NSW Ambulance responded swiftly, and arrived to find Phil unresponsive and in cardiac arrest, with VF as the rhythm de jour. They promptly delivered a single DC shock. Shortly afterwards they phoned the The Big Hospital’s Admitting Officer to report that they currently had a 52 year old man post collapse and VF arrest, in whom they had achieved ROSC, and who was now in sinus rhythm, with a decent blood pressure, but was looking persistently grey and clammy, clutching his thorax in a disconcerting manner, and insisting that despite all visual evidence and spatial inconsistency to the contrary,  he was quite sure he had an elephant sitting on his chest. A pre-hospital 12-lead ECG was obtained, and looked a bit like this:

STEMI-ECG

“Oh, poo…”, paraphrased the Admitting Officer, and politely asked where the crew currently were, and what their transport options were.

“We can get him to the Little Rural Hospital in 30 minutes, or to The Big Hospital in 60 minutes.” offered the Ambulance crew.

— Pause for reflection —

  • Little Rural Hospital is closer, and has tPA on hand.
  • The Big Hospital has a cardiac cath lab. with an average activation to ready-to-rock’n’roll time of 20-30 minutes.
  • You are James T.Kirk…. Captain of the USS Acute Flight Deck at 3am…
  • Do you tell them to go to The Little Hospital, get him thrombolysed, then transfer for PCI later sometime?
  • Do you tell them come hard to port and punch it at warp speed to The Big Hospital for PCI as soon as possible?

Whatcha gonna do…. Whatcha donna do-oooo?   Whatcha donna do-when-there’s-a-STEMI for youuu ? (Must be sung to the theme from “COPS”)

———————————

And thus the Admitting Officer did ponder and consider their options for a nanosecond or two, and spake unto the stolid Ambulance crew: “Heparin. Prasugrel. The Big Hospital as fast as you can. I’ll have the cath lab. ready for the patient by the time you get here.” And the Ambulance crew did crack on at a clipping pace, and transported the patient at best speed to The Big Hospital. The Admitting officer also briefly pondered the order in which the two tasks “Activate cath lab” and “Talk to cardiologist” should best occur in order to secure the optimal outcome for the patient. At this point it is unclear whether it was innate cynicism, prior knowledge of the course of similar conversations, the creeping nihilism of the I-am-just-so-very-over-it end of a night shift, an unusually high midichlorian count, or merely sensory input from somewhere in the myenteric plexus, but the Admitting Officer opted to activate the catheter laboratory first, and then fielded the phone call from the interventional cardiologist a few minutes later.

A polite but pointed conversation followed, in which the cardiologist was appraised of the patient’s situation and the logistic/treatment options, expressed their displeasure at the fact that the crew had not been directed to Goulburn for thrombolysis, and conveyed their opinion of the Admitting Officer’s (and, by extension, ED clinicians’) decision-making in such circumstances. The terms “guidelines” and “best evidence” may have been mentioned, but seemed to have little effect.

— Pause for reflection —

Even prior to the STREAM trial (April 2013), the American (AHA), European (ESC) and Australian (NHF) guidelines for tPA vs PCI for STEMI were pretty clear:

———————————

The cath. lab. team arrived at The Big Hospital prior to the patient, and as per protocol he bypassed ED and was delivered directly to the the suite for immediate PCI. Angiography revealed the expected totally occlusive lesion, balloons were inflated, stents were placed, and a much happier patient was admitted to CCU with good systolic function, a GCS of 15, and a clinically insignificantly different number of viable brain cells compared to the previous day. As intimated earlier, this patient’s excellent outcome is testament to both his exceptional luck, and what must have been superlatively effective bystander CPR.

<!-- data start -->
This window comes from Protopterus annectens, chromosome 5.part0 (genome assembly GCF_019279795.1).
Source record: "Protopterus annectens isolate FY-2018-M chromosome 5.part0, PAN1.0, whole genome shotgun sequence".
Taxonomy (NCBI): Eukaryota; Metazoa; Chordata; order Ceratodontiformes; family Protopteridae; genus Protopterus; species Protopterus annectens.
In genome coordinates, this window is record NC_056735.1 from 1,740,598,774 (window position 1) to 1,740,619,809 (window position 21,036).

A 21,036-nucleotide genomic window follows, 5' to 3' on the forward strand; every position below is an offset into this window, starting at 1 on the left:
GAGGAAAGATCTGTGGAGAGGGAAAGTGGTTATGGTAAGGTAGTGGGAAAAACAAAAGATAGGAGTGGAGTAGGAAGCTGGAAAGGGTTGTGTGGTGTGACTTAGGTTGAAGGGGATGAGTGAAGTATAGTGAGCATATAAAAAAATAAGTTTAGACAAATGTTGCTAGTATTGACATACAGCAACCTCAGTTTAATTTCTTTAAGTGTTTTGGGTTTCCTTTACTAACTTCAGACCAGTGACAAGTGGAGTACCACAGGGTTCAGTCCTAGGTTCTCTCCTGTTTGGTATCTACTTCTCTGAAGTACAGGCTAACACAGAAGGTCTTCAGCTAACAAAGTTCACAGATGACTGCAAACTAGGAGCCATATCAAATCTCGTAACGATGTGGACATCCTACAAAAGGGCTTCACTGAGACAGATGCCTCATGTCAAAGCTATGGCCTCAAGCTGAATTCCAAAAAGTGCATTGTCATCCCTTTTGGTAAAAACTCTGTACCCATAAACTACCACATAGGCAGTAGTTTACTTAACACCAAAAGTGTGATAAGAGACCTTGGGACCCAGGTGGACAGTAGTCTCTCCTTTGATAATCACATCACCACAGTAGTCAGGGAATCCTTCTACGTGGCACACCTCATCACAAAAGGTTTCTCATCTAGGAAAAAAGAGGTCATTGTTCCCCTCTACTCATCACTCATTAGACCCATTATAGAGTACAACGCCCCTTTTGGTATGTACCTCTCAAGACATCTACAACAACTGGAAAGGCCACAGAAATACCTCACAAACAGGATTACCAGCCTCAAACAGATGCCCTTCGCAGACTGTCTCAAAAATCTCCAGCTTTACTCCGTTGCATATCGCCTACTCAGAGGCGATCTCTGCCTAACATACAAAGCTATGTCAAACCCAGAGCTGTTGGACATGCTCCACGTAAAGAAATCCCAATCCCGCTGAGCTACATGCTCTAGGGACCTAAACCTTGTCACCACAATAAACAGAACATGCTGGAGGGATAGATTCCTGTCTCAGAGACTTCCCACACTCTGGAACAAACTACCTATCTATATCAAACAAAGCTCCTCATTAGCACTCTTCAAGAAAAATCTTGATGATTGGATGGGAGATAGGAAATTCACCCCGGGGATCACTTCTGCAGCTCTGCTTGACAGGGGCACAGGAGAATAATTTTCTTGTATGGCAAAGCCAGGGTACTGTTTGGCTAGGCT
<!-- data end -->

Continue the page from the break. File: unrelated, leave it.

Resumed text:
Careful perusal of the guidelines linked to above will reveal that it is recommended that if you’re more than 30 minutes from a hospital, then pre-hospital tPA is a perfectly reasonable thing to do. When you’re within 90 minutes of a PCI-capable centre, however, it is questionable whether the additional risks of thrombolysis (especially while not in a hospital) are balanced by any significant time-based benefit for the patient. Sure, you might re-perfuse some or all of their ischaemic myocardium a little sooner, but you might not (rescue PCI was necessary in 34% of the STREAM trial patients, and in 19% of cases during the pilot implementation of the NSW rural/remote pre-hospital STEMI thrombolysis protocol:  http://tinyurl.com/l6ww3bp ) and you definitely introduce a significant risk of major and possibly catastrophic bleeding either pre-hospital, or while on the cath. lab. table. The STREAM trial suggests that one might consider stretching the window of avoid-tPA-and-go-fast-to-PCI out to 3 hours, but current guidelines still maintain consensus on the 90 minute timeframe for PCI over tPA, so please keep this in mind when making clinical decisions, defending yourself in court, or discussing options with your cardiology colleagues.

The other major take home point in this case is the issue of the inevitable delay introduced, no matter what the pathology involved, when you take a patient from the scene to an intermediate facility for “stabilisation” or any other non-definitive treatment, prior to getting them to a centre that can provide definitive care for their condition. This is a huge bug-bear of retrieval medicine, and I should take pains to point out that while sometimes it is absolutely, totally and unequivocally appropriate to sprint to a smaller centre first, in the majority of cases it is not appropriate and, without exception, the delay so introduced will be longer than anyone involved anticipates. The practical upshot is a significant and usually deleterious delay to definitive care. This should be strenuously avoided, and unless there is a very clear indication for making a pitstop, you should be aiming to do everything you can to minimise the “therapeutic vacuum”.

[ Second case study may follow after some editing / redacting of some identifying / incriminating details…]